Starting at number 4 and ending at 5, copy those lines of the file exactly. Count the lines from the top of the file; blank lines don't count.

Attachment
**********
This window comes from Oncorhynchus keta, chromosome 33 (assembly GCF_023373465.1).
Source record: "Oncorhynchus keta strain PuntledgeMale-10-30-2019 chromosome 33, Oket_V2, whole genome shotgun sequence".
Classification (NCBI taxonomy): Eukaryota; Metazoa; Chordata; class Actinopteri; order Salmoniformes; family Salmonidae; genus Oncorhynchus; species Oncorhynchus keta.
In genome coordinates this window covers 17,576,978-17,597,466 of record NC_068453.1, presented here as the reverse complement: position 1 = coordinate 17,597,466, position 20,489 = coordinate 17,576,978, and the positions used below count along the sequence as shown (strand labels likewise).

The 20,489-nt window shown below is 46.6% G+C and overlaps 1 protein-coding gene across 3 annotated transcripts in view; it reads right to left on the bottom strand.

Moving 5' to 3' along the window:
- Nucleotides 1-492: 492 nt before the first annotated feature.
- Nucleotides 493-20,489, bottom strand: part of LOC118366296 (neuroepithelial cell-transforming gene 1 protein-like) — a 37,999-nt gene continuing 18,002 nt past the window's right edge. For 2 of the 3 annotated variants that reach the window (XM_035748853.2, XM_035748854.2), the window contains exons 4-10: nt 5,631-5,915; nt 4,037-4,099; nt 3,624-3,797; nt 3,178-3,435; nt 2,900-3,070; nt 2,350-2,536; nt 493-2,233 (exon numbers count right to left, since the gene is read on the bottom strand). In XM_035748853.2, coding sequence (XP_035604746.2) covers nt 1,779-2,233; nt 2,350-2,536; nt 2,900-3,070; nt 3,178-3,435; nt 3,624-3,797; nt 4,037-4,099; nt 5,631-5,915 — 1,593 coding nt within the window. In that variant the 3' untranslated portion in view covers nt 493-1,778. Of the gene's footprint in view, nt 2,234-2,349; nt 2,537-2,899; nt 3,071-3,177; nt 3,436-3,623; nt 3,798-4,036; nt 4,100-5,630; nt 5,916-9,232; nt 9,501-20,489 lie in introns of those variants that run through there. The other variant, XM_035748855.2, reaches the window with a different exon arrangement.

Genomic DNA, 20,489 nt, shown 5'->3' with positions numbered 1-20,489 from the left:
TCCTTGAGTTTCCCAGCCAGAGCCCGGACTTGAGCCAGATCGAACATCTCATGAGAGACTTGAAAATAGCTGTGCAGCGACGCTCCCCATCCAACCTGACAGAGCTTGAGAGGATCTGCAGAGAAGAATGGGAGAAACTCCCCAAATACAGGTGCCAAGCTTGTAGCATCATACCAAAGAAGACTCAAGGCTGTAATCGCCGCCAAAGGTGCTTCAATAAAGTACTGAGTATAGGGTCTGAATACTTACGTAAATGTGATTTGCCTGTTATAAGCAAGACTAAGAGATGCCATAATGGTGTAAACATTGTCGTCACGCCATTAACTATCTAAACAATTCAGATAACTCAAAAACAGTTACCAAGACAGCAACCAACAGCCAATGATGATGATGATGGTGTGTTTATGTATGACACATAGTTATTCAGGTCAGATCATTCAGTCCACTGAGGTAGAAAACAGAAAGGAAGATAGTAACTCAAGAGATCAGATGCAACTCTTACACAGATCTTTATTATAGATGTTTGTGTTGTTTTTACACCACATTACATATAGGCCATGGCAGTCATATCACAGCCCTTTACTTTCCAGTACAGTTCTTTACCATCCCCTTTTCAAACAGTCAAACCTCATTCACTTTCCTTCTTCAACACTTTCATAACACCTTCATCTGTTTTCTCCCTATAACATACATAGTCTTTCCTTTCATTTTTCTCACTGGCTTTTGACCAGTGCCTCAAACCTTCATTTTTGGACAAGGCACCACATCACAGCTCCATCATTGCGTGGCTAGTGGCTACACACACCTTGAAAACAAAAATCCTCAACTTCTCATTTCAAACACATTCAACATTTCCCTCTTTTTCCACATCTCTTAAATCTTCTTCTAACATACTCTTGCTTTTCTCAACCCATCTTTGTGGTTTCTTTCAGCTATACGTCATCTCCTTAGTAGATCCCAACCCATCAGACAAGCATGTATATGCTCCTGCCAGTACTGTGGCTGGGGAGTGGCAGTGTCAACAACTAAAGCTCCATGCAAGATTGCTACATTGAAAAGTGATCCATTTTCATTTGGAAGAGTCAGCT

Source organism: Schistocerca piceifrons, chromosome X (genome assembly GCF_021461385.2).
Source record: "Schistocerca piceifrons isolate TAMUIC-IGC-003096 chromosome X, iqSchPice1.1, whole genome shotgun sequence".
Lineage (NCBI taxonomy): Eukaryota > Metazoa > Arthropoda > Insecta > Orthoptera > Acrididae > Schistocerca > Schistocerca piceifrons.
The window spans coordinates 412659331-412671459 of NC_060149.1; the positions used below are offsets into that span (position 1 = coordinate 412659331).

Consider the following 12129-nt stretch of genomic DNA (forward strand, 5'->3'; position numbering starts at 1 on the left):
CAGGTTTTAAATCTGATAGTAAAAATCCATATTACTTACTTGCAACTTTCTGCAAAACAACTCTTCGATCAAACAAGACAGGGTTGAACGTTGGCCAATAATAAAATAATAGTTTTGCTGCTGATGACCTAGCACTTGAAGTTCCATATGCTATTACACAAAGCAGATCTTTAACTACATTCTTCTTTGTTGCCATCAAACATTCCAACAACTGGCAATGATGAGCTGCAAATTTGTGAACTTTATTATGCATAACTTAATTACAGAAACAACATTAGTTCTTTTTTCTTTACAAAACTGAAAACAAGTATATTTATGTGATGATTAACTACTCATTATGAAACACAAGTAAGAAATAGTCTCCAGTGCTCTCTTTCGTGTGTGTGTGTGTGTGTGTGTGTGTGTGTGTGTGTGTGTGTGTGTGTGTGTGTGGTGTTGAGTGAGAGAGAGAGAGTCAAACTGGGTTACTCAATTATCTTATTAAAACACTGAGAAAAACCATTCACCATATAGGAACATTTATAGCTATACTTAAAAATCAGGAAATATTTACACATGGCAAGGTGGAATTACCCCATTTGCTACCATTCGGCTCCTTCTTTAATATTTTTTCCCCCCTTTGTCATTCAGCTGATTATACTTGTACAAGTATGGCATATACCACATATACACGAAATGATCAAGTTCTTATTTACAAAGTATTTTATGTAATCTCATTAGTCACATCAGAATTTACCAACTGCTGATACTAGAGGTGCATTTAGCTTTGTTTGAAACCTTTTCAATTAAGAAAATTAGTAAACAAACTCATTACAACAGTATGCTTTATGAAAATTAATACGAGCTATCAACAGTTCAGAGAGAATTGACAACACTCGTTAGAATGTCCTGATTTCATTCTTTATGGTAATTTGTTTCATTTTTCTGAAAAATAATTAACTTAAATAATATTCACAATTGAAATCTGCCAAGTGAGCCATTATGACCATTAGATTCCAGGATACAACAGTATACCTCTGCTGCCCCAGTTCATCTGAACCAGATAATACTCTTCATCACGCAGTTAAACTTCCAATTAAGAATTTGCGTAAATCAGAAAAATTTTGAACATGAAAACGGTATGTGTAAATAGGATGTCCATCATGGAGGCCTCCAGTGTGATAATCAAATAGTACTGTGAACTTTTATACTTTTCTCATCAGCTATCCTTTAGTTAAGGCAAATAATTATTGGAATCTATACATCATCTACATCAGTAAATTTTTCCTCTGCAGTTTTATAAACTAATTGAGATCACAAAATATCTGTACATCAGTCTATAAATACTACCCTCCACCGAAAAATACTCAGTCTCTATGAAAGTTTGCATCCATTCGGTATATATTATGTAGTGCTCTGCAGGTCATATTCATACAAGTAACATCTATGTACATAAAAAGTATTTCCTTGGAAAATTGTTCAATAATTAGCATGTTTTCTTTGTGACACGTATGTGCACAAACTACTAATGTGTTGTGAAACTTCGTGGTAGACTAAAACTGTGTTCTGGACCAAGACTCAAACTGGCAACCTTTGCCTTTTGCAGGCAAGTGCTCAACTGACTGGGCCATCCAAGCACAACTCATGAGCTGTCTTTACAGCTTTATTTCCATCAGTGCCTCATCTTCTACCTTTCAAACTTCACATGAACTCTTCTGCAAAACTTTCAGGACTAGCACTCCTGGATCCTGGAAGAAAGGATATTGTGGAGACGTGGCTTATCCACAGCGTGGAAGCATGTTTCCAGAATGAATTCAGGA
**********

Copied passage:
In genome coordinates this window covers 17,576,978-17,597,466 of record NC_068453.1, presented here as the reverse complement: position 1 = coordinate 17,597,466, position 20,489 = coordinate 17,576,978, and the positions used below count along the sequence as shown (strand labels likewise).

The 20,489-nt window shown below is 46.6% G+C and overlaps 1 protein-coding gene across 3 annotated transcripts in view; it reads right to left on the bottom strand.